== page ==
Maybe it couldn’t amount to a legal civil partnership as such, since the deceased partner could not give their assent in any way which would be acceptable (mediumship/psychic messages are unfortunately not acceptable in law).

    However, some form of ‘common law partnership’ document to just state the bald facts: that the couple were in a stable gay relationship for so many years, shared living accommodation and their lives, and that the surviving partner is now regarded as being widowed.

    This would mean so much to those of us who have no status. For myself, I’ve taken to wearing the ring my partner gave me soon after we met on the wedding finger of my left hand. I have as much right to claim we were ‘married’ as any of the gay couples now in a civil partnership.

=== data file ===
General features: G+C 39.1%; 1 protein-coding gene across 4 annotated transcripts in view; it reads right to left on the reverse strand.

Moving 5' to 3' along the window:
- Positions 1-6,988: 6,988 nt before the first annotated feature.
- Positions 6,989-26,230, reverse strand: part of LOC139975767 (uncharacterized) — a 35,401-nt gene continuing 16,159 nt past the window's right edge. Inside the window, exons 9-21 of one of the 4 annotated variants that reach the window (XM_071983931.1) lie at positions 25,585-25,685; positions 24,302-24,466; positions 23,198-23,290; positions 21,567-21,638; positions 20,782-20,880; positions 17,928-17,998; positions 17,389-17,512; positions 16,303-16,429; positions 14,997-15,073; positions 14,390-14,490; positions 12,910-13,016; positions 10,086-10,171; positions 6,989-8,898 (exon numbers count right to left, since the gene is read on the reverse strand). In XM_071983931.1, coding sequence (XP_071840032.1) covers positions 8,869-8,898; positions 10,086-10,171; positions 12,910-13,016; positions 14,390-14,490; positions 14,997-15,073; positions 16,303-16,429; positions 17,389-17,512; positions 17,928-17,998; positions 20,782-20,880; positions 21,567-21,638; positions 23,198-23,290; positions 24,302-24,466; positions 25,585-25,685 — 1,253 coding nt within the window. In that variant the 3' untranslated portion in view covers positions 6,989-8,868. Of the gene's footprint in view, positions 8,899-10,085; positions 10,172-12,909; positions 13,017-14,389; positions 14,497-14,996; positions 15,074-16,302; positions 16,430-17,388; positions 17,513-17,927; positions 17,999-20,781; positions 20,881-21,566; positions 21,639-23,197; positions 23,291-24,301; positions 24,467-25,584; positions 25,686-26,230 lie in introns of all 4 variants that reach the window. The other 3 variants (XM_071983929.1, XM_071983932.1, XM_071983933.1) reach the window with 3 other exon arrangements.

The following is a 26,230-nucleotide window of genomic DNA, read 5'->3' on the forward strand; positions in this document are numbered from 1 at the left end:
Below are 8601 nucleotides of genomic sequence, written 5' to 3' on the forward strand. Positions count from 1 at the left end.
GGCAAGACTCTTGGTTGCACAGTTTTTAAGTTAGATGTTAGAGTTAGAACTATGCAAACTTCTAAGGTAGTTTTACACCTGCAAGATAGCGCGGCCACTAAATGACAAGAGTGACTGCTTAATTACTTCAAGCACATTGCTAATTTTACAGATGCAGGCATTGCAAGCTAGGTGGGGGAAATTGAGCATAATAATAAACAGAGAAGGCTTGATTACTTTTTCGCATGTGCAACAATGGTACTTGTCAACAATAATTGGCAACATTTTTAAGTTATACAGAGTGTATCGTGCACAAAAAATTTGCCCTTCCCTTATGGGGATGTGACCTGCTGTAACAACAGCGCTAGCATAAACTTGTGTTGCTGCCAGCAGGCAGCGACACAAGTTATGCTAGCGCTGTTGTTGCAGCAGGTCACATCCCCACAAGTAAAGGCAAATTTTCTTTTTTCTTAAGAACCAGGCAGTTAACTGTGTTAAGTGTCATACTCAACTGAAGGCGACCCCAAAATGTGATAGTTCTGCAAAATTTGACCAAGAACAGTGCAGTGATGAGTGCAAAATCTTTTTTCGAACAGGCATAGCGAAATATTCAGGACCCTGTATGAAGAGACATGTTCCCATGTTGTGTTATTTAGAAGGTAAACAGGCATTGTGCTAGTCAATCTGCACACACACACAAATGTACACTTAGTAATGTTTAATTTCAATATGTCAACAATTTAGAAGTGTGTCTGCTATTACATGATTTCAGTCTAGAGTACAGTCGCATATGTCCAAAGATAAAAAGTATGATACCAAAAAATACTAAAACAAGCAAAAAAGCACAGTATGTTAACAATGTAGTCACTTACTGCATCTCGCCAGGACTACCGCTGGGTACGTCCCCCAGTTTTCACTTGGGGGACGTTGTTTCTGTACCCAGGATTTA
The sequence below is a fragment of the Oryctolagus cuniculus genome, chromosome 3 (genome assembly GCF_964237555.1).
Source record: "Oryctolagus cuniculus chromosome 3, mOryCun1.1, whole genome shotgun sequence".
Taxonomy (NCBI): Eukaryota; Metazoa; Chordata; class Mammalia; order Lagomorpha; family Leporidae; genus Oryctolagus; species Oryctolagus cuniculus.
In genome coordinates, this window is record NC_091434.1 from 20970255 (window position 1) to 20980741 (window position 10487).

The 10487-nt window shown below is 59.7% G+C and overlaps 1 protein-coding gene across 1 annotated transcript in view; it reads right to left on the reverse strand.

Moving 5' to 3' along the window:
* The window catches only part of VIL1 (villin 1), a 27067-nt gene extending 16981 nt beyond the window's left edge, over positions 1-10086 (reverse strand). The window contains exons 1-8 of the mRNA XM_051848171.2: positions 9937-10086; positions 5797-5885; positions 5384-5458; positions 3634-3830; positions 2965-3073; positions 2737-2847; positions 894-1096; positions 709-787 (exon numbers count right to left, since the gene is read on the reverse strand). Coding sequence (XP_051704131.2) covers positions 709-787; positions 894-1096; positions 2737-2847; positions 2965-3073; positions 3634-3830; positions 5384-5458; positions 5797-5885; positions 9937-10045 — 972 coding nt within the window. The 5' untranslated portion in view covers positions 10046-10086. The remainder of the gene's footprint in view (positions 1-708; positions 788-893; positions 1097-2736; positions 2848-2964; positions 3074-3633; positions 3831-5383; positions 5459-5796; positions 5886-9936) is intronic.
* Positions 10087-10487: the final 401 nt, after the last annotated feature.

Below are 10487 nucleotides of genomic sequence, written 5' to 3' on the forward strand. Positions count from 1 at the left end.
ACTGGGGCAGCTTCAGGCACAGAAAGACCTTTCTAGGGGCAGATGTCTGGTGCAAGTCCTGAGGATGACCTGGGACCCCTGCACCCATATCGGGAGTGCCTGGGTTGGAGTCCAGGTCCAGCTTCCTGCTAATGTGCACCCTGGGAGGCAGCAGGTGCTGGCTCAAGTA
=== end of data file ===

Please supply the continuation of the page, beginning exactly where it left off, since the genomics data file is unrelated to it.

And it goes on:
I know my partner would have wanted it, quite apart from the message he sent me today. He was always encouraging other gay couples to make out Wills to each other and set things on a legal footing, and we did, after all, exchange rings all those years ago.


    Tony Papard, life-partner of George Miller during the years 1970-1991 when he died.

    Short correspondence with Peter Tatchell and link to my blog of today on this subject:

    —– Original Message —–
    From: Tony Papard
    Sent: Tuesday, August 04, 2009 1:24 PM
    Subject: Retrospective civil partnerships?

    Hi there Peter,

    I and many of my gay friends (all in our 60s and 70s or older) had no opportunity to have a civil partnership because our partners died before or soon after the law was changed to allow ‘gay marriage’. This means we have no legal status as widowers, our long-standing partnerships remain completely unrecognized, and thus are not included in family trees, etc.